… We found the Seng Cha Leun Guesthouse, next to the Kam Koung Restaurant a bit by accident, but it fit all my criteria: rooms with a view of the Mekong for under 500 baht/day (350 to be exact) and quiet. There were probably 8-to-10 rooms for rent and the first night, we had the place to ourselves.
With the sky darkening, we took our ab-nams (showers) and rested from the trip, enjoying fanned air-conditioning. It was my first time experiencing air-conditioning inside a building since coming to
Southeast Asia four months ago. Thip loved it.
Of course, the biggest and best feature was being riverside up on the Pak Lai cliff from the
. There was
absolutely no development visible on the other side of the river, except for
tree planting. I had to check myself at first because I’m used to seeing the
Mekong with Mekong
on the other side of it. Now, since the river turns up into Lao, I also got to
see Laos on the other side,
but was in Lao myself; a little bit of a mind adjustment, as I was subconsciously
expecting to see Thailand
on the other side!
The electricity in the guesthouse went out soon after nightfall. Hand-rolled candles were given to us by the friendly but thick headed caretaker, who said with some pride that Pak Lai got its electricity from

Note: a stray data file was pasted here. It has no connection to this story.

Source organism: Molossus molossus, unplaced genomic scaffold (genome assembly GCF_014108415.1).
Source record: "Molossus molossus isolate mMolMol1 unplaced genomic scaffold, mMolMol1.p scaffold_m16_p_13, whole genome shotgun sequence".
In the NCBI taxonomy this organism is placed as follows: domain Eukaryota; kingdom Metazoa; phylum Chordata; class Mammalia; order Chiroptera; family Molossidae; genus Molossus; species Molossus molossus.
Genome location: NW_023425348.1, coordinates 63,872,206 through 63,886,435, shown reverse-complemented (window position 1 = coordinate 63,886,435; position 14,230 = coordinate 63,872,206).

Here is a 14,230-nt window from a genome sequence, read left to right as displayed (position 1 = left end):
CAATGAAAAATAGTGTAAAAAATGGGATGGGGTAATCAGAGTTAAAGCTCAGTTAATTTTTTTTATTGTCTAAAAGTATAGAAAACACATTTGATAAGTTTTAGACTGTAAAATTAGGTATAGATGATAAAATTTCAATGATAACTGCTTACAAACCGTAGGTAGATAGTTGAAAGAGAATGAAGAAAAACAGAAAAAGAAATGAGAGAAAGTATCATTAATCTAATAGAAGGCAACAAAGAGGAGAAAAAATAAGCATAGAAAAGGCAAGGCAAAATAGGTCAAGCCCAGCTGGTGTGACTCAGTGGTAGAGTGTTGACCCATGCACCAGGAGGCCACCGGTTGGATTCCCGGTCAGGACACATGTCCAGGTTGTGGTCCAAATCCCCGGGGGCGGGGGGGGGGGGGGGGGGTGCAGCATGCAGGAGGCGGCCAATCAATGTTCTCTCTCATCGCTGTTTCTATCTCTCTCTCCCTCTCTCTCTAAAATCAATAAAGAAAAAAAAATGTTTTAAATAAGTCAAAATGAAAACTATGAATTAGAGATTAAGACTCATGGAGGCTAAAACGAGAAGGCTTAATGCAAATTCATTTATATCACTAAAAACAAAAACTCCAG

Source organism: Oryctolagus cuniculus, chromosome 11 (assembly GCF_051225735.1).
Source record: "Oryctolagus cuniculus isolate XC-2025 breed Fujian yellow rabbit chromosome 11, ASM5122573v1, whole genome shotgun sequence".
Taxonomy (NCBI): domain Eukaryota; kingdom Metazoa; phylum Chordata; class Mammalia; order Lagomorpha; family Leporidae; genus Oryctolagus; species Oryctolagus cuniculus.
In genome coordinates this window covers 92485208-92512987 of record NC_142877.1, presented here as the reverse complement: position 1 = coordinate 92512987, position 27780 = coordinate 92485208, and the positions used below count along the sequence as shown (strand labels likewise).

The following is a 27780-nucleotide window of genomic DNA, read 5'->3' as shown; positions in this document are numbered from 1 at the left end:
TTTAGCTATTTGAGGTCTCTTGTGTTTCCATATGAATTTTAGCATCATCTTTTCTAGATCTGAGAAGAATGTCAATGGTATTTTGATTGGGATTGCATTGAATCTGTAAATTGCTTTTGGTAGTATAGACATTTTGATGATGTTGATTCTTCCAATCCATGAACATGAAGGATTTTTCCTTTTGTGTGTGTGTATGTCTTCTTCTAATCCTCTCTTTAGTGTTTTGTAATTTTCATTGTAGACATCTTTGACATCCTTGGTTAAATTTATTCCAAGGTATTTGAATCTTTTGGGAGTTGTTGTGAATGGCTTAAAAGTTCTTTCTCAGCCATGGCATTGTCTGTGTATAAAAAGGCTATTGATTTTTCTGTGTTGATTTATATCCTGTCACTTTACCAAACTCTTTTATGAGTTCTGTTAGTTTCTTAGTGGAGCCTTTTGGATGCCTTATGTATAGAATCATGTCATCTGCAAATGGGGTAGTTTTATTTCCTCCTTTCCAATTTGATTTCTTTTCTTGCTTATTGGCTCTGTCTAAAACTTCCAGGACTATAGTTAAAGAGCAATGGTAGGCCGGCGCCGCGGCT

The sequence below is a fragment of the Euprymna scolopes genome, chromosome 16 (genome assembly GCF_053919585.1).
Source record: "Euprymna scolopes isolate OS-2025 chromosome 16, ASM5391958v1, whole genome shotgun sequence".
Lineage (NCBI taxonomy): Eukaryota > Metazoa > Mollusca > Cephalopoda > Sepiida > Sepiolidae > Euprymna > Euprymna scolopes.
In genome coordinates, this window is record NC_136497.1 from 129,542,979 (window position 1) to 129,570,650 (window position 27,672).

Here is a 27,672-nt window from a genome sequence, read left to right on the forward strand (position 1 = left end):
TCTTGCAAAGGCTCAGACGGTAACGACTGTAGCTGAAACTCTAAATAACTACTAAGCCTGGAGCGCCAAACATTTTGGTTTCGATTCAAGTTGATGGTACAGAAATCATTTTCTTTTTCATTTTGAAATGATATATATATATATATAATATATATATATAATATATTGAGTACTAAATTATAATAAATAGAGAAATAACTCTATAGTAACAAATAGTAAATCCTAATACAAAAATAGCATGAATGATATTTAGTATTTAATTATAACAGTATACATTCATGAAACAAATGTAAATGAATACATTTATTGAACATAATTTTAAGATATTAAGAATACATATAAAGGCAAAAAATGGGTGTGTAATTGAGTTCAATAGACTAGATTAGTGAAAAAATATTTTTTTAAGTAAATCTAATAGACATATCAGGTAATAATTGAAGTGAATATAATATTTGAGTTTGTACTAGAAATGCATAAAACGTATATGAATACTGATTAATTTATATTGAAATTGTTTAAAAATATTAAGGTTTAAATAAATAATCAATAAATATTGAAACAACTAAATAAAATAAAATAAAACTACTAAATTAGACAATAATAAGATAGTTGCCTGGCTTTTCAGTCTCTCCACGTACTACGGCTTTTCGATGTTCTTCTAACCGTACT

Now I was really confused.
Our first full day in Pak Lai, we went to the markets that we could find. There are, I think, four markets spread out about Pak Lai, which itself is a long ribbon of buildings clustered mostly along the highway and the parallel riverbank road.
I went to the Kaysone monument, but it was locked up.
Things didn’t get very interesting until that night when we went to the Kam Koung restaurant, just next to our guesthouse. It is supposed to be the best restaurant on the riverbank road. The food was OK, but we had to wait almost an hour for it, due to two parties that had just come in ahead of us. Of course, the location couldn’t be beat, beside the
and everything around it was now pitch black and you couldn’t see and thing.
This wasn’t anything like tourist season, either. But, I guess by having the reputation as the best restaurant on the riverfront, it’s the place to go for business deals as well as a tourist draw.
Both parties ahead of us were groups doing business. The first group of Lao – furthest away from us – was doing some mining with, I think, some Russians. The second group – at the table next to ours – was being courted by an attractive Thai woman dressed in traditional Lao finery. As Thip explained to me later, she was trying to establish a mutual relationship with some of the locals to buy/sell aphrodisiacs and stay-hard medicine. I could tell the guys at this table were some heavy hitters by the way they strutted their stuff and also by the deference treated them by the Lao from the first table, who came over to greet them upon leaving...